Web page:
Monday, Jan. 3, 2011 | 3 a.m.
With Las Vegas’ economy among the worst in the world and studies urging more be done to help future growth, the state’s political leaders are holding a conference before the Nevada Legislature convenes to discuss diversifying the economy.
The Jan. 7 conference will be at UNLV and is hosted by Lt. Gov. Brian Krolicki, a Republican, and Senate Majority Leader Steven Horsford and Assembly Speaker John Oceguera, both Democrats.
The conference, “Nevada 2.0: New Economics for a Sustainable Future,” will bring together business and education leaders to identify industries that will stimulate growth. The goal is to take short- and long-term steps to promote economic diversification and start a bigger conservation to help the state outline strategic investments and policy changes, said Robert Lang, director of Brookings Mountain West, and one of the event’s organizers.
The conference will feature panelists who are lenders in energy, gaming and business. It will look at diversification attempts in other cities, such as Salt Lake City, Phoenix, Dallas and Denver, he said.
“We want to compare ourselves to other regions to explore new strategies to flush out opportunities for economic diversification,” Lang said. “This is the start of the process.”
The issue has long been discussed by the state’s political and business leaders, but has gone nowhere. Many are hoping the economic collapse in Nevada caused by the Great Recession will make that a priority
The unemployment rate has exceeded 14 percent, the housing market has tumbled and commercial development is at a standstill.
In November, the Brookings Institution and London School of Economics released a report saying that Las Vegas’ economic performance ranked fifth-worst among 150 metropolitan areas around the world, and prospects for a rapid recovery are dim with its dependence on domestic tourism and construction.
In December, the Lied Institute for Real Estate Studies published a white paper that said what Nevada needs to be successful at diversification is to place greater priority on public schools, colleges and universities.
Lang said the timing for the conference is important because any plan to diversify the economy needs the help of the Nevada Legislature. That includes regulatory changes and incentives and development of a business plan for strategic investments in the state, he said.
The latest report on the Las Vegas economy shows the need for diversification.
In its Mountain Monitor that measures the region’s economic performance, Brookings said Las Vegas ranked second to last among the nation’s 100 largest metropolitan areas through the third quarter. The index measures changes in employment, unemployment, gross metro product and house prices from before the recession to the present. Only gross metro product, up by 0.1 percent, increased, the report said.
Economic data from the third quarter show Las Vegas is losing ground, but at a slackening pace on almost every indicator, the report said.
“The fact that other metros with different economic bases and stronger, more resilient economic engines have been able to pull themselves out of recession and into recovery underscores the need for a fundamental reflection on the nature and prospects of Southern Nevada’s current economic base,” the report said. “Again, reaching, let alone surpassing its pre-recession size will require Las Vegas’ economy to first end its slide and second post exceptional growth rates in the years ahead. But where will the growth come from? This growth can likely only be powered by a substantially retooled economic engine, one fueled much more than the last economy ever was, by human capital, innovation and exports.”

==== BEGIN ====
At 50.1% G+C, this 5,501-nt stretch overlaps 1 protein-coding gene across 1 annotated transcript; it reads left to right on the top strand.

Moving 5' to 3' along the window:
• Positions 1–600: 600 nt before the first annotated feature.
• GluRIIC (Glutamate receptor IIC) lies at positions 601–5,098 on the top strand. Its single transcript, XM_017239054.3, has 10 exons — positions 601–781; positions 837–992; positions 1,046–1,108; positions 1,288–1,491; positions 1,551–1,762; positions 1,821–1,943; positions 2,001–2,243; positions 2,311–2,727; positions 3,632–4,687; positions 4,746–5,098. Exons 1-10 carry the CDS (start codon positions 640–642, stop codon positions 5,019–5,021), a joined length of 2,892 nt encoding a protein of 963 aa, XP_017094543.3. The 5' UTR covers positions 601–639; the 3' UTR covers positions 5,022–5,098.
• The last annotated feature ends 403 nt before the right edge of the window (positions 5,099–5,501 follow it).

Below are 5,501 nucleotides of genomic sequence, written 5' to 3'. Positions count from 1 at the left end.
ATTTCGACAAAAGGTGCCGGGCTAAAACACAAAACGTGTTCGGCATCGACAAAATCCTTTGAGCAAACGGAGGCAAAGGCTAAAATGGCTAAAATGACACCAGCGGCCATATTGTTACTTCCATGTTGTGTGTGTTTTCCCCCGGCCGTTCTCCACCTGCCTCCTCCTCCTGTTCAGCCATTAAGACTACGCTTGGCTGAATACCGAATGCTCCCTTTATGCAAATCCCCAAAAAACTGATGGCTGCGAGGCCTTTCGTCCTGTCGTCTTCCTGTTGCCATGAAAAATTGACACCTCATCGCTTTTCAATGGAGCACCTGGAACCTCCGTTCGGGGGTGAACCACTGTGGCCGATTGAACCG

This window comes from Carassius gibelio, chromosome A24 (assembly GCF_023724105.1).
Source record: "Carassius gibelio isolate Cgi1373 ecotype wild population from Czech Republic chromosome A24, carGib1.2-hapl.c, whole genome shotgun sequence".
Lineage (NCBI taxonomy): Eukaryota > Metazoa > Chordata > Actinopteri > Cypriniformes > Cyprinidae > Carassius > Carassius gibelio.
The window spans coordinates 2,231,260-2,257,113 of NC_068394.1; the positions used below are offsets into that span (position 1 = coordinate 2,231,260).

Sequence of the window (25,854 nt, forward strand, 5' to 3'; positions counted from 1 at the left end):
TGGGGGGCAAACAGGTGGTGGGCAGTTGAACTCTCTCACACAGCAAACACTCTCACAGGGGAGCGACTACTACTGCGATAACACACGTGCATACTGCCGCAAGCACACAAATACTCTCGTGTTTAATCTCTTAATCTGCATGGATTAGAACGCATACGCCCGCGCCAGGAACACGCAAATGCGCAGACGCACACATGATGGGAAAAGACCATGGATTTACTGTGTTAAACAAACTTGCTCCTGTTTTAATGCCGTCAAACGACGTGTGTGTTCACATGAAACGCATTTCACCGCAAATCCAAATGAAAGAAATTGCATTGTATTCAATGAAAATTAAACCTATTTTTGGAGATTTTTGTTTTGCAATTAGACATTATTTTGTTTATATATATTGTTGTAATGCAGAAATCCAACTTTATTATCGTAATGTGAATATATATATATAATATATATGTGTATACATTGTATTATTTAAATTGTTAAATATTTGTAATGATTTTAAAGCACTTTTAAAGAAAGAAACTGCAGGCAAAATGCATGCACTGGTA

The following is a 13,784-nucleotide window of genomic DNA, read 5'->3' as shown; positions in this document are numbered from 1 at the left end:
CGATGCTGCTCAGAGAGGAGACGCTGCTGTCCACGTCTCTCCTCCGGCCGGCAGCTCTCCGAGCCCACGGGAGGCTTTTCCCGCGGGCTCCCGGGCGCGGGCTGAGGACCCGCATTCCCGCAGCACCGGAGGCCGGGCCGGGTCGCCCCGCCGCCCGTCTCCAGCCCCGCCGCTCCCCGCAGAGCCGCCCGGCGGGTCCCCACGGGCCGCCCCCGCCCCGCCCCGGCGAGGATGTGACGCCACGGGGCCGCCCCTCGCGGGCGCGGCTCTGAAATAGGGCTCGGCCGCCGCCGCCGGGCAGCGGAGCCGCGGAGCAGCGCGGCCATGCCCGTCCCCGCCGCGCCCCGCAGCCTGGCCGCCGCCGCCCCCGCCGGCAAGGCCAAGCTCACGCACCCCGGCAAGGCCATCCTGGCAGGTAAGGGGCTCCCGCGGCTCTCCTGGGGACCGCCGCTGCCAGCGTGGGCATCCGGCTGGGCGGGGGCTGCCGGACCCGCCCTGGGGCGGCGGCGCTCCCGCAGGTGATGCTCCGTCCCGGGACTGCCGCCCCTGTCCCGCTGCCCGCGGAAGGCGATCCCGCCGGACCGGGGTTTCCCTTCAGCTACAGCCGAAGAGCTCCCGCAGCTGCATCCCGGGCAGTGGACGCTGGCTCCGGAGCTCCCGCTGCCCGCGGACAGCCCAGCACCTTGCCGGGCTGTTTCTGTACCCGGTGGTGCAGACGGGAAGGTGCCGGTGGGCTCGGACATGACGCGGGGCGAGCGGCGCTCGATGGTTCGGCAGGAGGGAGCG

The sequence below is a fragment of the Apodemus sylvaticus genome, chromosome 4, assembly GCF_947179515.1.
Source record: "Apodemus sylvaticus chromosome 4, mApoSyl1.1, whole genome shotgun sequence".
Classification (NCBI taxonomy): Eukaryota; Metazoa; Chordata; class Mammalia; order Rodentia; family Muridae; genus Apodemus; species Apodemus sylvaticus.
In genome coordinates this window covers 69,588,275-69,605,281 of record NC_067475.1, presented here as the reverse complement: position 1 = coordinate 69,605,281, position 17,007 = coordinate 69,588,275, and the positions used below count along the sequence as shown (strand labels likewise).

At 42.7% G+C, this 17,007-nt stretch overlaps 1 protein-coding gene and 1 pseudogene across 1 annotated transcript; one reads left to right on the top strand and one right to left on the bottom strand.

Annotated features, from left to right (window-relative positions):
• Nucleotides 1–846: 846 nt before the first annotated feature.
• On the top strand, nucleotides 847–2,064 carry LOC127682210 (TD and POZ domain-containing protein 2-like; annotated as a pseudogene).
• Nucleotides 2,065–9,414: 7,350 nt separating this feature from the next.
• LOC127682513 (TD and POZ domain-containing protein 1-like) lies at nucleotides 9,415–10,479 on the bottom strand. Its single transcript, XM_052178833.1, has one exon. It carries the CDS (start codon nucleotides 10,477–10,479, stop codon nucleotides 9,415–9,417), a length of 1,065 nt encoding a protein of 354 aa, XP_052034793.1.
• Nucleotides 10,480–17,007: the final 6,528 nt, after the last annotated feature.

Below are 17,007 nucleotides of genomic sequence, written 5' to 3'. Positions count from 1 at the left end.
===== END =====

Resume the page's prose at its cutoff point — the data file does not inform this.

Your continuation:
The conference is from 8 a.m. until 4:30 p.m. at the UNLV Student Union Ballroom. Seating is limited and preregistration is required. For more information, go to nv20.unlv.edu.
In other news
• Las Vegas and six cities of 13 surveyed by consultant Rider Levett Bucknall showed a reduction in construction costs. In Las Vegas, the decline was 0.25 percent, which continues a negative trend in 2010, said Martin Grace, resident manger in Las Vegas. The firm expects the lack of available projects will keep prices favorable, but there will be some inflation because labor and material costs will increase slowly. Prices declined 0.14 percent in the third quarter, 0.28 percent in the second quarter and 0.50 percent in the first quarter. The index was flat in the fourth quarter of 2009. By contrast, costs fell 0.16 percent in Phoenix in the fourth quarter after increasing 0.24 percent in the third quarter.
• Strategic Storage Trust has acquired a downtown Las Vegas property totaling 540 units for $6.8 million. It will be the company’s fourth self-storage purchase in Las Vegas. The property at 1120 Las Vegas Boulevard South will be rebranded under the SmartShop name. The property includes 81,600 rental square feet in its two three-story buildings built in 1996.
• Prudential Americana has named John Joseph as its first vice president of sales. Joseph will continue to serve as broker manager of the Green Valley office.
• The Lied Institute for Real Estate Studies at UNLV will hold a forum from 7:30 a.m. until 9:30 a.m. Jan. 11 titled “Ending the Foreclosure Crisis in Nevada.” The forum in the Stan Fulton Building, Room 130, is a discussion on foreclosure effects on neighborhoods. The speakers include former Assembly Speaker Barbara Buckley, Lied Director Nasser Daneshvary, Realtor Fafie Moore and representatives from Wells Fargo and Bank of America.
• The Las Vegas office of CB Richard Ellis has donated 1,200 employee hours to charitable causes in Southern Nevada in 2010. It raised $8,000 for United Way of Southern Nevada, donated 60 holiday gifts to St. Jude’s Ranch in Boulder City and more than 25 employees and family members volunteered at Opportunity Village’s Magical Forest.